5 Stages of Sleep: How Sleep Cycles Work
Sleep is familiar to everybody. But most people don’t know the complexity that lies behind rest. It is the rejuvenation of a peaceful mind and body. During sleep, the human body passes through 5 different stages. These five stages are of REM, i.e. rapid eye movement and NREM, i.e. none – rapid eye movement. The body moves through these stages about five to six times. Each step serves a specific function such as restoration, recovery, hormone regulation, memory empowerment, and muscle flexibility. Without proper sleep, the body feels weak and does not receive the basic essential elements.
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The Various Stages Of Sleep
Stage 1 Of Sleep
Stage one is the traditional phase, where one floats in and out of unconsciousness. You may be partially awake in this NREM stage, while your mind drifts away. This drowsiness leads to very light sleep. Often there is a muscle jerk that leads to a sense of falling. This feeling often brings you back to unconsciousness. This rapid sleep experience is known as hypnic myoclonia.
Most of the sleep takes place in stage 2. This is also an NREM phase and a light sleeping stage. The heart rate drops in this stage, and the overall body temperature decreases. Eye movement stops in this stage and the brain waves slowly. Occasionally there is a burst of waves called spindles. The muscles relax, and the body loses its grip.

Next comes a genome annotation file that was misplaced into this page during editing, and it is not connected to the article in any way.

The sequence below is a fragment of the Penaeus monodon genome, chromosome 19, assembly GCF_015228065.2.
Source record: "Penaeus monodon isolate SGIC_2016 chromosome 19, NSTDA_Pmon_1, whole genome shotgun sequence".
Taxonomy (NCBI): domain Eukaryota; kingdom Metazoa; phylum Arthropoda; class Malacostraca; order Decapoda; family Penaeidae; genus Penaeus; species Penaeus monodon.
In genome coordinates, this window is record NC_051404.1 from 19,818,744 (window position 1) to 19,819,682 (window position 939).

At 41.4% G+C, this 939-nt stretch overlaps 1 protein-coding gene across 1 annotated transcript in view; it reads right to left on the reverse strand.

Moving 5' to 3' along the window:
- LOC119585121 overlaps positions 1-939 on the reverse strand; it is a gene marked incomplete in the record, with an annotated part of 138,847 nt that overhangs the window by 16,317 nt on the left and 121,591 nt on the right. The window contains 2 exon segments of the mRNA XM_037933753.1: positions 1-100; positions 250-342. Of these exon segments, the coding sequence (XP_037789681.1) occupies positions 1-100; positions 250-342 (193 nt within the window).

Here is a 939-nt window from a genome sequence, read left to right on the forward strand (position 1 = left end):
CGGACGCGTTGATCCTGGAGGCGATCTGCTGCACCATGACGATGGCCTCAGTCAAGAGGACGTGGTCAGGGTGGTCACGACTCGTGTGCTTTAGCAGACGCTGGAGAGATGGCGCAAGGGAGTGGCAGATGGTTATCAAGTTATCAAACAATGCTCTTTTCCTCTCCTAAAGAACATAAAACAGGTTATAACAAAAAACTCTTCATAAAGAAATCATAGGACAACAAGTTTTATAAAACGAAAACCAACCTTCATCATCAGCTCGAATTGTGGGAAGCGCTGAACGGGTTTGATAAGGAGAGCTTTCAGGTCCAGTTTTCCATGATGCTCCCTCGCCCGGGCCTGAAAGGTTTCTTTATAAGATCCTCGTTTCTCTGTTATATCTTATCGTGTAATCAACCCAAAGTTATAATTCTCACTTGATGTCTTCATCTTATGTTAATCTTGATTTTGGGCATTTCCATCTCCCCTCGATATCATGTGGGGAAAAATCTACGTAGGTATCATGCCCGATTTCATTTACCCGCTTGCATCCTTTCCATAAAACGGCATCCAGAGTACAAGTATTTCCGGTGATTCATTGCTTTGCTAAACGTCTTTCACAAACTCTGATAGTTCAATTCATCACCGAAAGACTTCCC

Stage 3 and Stage 4
The deepest stages of sleep are stages three and four. If someone tries to wake up from this stage, it will take them a minute or two to get in the right frame. There will be a sense of disorientation when one wakes up from a stage three sleep. Same applies for step four.
This period of slow-wave sleep is an NREM phase. The brain functions slowly, and the waves generated are slow. Waves decrease as the body enters into stage four. During this stage, the blood pressure drops, and there is no eye movement at all. The muscles don’t function anymore. It is often in this stage that people experience nightmares and sleepwalking.
If a person experiences good sleep during this stage, then the body feels energized. Oxygen and nutritional elements get restored during this stage.
Adults spend about 20% while infants spend 50% of sleep in this stage. It is in this stage that the brain functions full-fledged. The body remains immobile, but there is still working. In REM sleep, the eyes move in all directions while the limb is still numb. The heart rate and blood pressure start rising in this stage.